Prescription drugs and over-the-counter medications for conditions like anxiety, depression, high blood pressure, insomnia, chronic pain, Parkinson’s disease, nausea and allergies can all cause excessive sleepiness.
Interestingly, older adults need about the same amount of sleep as younger adults — seven to nine hours of sleep per night. Unfortunately, many older adults often get less sleep than they need.
Sleeping more and more is a common feature of later-stage dementia . As the disease progresses, the damage to a person’s brain becomes more extensive and they gradually become weaker and frailer over time.
The panel found that while sleep patterns change with aging, adults 65 -years-old and older still need between 7-8 hours of sleep nightly, and ideally over a continuous period of time.
Sleeping more Several months before the end of life, a dying person may begin to sleep more than usual. As you get closer to death , your body’s metabolism falls. Without a steady natural supply of energy, fatigue and tiredness easily win out.
At the same time, there are many overlooked and lesser-known causes of fatigue in older adults . Physical health issues like anemia, dehydration, hypercalcemia, thyroid, as well as mental and emotional stresses, might be playing a role in your loved one’s fatigue .
Most healthy older adults age 65 or older need 7-8 hours of sleep each night to feel rested and alert. But as you age, your sleep patterns may change.
What Causes Excessive Sleep in the Elderly ? Sleep deprivation is the most common cause of daytime sleepiness. This can be caused by something as simple as a too-warm room, too much coffee during the day or achy joints at night. Sometimes daytime fatigue stems from boredom.
Common causes of insomnia and sleep problems in older adults . Poor sleep habits and sleep environment. These include irregular sleep hours, consumption of alcohol before bedtime , and falling asleep with the TV on. Make sure your room is comfortable, dark and quiet, and your bedtime rituals conducive to sleep .
During the middle stages of Alzheimer’s , it becomes necessary to provide 24 – hour supervision to keep the person with dementia safe. As the disease progresses into the late-stages, around-the-clock care requirements become more intensive.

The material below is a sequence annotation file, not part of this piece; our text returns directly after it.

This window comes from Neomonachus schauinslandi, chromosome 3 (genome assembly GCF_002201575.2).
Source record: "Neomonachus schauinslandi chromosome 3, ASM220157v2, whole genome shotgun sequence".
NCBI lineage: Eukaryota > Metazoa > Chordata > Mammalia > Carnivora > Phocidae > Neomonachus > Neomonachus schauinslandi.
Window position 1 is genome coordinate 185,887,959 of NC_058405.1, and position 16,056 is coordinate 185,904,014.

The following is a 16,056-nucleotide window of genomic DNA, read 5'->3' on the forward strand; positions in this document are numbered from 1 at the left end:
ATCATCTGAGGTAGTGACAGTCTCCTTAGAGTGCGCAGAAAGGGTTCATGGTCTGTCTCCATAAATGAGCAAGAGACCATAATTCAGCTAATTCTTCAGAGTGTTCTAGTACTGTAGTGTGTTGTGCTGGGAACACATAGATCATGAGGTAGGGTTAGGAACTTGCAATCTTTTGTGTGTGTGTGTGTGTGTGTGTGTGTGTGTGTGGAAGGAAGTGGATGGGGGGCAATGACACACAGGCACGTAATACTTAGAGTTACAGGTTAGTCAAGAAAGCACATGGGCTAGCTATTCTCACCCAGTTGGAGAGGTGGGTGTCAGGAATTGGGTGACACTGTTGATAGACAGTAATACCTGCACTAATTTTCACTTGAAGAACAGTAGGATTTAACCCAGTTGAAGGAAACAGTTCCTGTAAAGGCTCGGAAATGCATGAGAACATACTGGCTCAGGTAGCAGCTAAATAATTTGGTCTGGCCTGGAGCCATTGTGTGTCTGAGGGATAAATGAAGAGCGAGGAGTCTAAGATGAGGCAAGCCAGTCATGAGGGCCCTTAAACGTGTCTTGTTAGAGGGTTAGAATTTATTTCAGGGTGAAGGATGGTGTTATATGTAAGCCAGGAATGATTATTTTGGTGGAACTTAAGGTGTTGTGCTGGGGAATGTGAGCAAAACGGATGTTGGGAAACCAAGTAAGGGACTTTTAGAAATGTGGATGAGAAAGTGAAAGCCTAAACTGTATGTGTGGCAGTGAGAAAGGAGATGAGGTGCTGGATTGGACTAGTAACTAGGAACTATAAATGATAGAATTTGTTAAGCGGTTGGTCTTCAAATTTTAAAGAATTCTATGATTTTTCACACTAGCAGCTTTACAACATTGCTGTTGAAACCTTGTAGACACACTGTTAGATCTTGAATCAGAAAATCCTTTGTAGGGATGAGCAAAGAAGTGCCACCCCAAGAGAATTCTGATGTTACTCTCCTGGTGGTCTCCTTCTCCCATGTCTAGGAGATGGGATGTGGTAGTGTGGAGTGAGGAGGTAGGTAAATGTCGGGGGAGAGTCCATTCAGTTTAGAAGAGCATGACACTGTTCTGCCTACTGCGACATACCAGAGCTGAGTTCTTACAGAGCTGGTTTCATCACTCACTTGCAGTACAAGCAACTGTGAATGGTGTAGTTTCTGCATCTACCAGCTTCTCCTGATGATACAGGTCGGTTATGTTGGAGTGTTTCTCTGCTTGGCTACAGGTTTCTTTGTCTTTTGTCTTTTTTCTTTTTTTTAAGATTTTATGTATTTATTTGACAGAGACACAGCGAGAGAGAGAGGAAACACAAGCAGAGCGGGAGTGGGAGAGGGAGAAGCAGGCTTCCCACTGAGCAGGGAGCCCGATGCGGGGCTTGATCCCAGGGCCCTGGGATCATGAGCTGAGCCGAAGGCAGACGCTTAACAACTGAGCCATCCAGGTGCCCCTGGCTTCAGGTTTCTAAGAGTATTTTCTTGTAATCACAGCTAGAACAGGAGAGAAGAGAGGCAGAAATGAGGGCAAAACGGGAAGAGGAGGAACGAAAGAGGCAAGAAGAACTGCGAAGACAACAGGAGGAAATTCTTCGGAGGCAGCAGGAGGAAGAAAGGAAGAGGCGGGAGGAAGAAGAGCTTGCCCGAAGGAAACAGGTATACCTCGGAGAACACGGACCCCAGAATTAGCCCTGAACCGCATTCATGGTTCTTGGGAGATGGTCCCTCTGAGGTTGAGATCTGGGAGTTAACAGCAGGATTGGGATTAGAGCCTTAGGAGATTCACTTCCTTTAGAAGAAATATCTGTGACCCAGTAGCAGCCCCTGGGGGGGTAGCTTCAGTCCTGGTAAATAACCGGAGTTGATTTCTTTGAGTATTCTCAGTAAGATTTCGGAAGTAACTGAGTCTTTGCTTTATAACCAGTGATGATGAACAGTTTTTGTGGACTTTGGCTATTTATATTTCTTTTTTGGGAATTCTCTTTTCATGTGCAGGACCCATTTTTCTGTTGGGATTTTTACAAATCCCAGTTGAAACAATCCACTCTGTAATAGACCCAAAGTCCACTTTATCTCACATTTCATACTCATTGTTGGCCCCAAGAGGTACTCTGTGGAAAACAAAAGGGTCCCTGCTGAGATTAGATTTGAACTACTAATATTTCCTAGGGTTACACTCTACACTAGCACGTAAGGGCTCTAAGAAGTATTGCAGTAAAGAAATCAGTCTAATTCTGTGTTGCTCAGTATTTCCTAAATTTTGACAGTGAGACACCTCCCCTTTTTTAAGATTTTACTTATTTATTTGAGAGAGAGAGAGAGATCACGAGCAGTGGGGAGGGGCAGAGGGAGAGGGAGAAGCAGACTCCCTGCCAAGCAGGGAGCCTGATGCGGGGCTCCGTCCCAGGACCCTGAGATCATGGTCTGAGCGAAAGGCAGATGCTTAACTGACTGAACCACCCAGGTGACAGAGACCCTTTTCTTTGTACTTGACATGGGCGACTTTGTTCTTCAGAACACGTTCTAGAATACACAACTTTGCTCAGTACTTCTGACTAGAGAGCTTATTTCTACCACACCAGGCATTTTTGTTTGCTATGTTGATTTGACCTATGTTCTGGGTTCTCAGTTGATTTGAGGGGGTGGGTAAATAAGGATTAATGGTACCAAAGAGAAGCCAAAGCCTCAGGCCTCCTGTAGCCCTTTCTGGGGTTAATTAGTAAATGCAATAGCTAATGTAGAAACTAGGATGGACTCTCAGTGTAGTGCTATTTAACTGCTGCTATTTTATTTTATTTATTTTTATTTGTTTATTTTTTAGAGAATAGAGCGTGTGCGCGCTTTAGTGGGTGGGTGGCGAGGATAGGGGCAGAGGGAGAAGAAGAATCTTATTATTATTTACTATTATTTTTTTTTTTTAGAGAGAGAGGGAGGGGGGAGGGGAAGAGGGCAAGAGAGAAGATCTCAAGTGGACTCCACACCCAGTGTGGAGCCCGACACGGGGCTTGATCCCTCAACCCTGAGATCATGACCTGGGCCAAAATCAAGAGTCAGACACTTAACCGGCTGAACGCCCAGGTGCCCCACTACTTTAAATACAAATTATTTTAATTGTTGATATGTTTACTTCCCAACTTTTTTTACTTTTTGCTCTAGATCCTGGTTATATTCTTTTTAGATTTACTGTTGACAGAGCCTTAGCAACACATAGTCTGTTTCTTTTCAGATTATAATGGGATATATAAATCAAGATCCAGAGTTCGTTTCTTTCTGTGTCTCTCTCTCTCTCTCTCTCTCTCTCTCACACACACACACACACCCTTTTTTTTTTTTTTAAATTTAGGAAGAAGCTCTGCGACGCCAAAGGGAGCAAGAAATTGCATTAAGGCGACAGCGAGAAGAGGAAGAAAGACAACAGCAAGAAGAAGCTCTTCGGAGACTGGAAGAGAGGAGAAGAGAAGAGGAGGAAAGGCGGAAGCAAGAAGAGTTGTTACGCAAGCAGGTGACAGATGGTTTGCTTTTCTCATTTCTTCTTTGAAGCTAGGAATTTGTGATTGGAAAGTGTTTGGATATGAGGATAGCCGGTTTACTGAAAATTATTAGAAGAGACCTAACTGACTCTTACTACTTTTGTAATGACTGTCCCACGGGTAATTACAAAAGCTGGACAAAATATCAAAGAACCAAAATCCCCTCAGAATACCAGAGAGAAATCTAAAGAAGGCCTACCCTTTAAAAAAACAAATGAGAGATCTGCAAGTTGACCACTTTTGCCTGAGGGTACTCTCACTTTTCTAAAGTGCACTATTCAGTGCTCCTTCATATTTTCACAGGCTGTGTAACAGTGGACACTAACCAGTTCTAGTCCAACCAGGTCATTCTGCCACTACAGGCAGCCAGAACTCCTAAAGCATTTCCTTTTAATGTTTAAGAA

Resiberg’s system: Stage 1: No Impairment. During this stage, Alzheimer’s is not detectable and no memory problems or other symptoms of dementia are evident. Stage 2: Very Mild Decline . Stage 3: Mild Decline . Stage 4: Moderate Decline . Stage 5 : Moderately Severe Decline . Stage 6: Severe Decline . Stages 7: Very Severe Decline .
Symptoms of vascular dementia are similar to Alzheimer’s disease, although memory loss may not be as obvious in the early stages. Symptoms can sometimes develop suddenly and quickly get worse , but they can also develop gradually over many months or years.
Sleep in a dark, quiet, cool room (between 60 and 67 degrees Fahrenheit). Before bed, take a warm bath or practice relaxation techniques such as meditation or breathing exercises. If you can’t fall asleep after 20 minutes, get up, go to another room, and do a relaxing activity like listening to calming music.
Zolpidem ( Ambien and generic) Eszopiclone ( Lunesta ) Zaleplon ( Sonata and generic)
Less time is spent in deep, dreamless sleep . Older people wake up an average of 3 or 4 times each night. They are also more aware of being awake. Older people wake up more often because they spend less time deep sleep .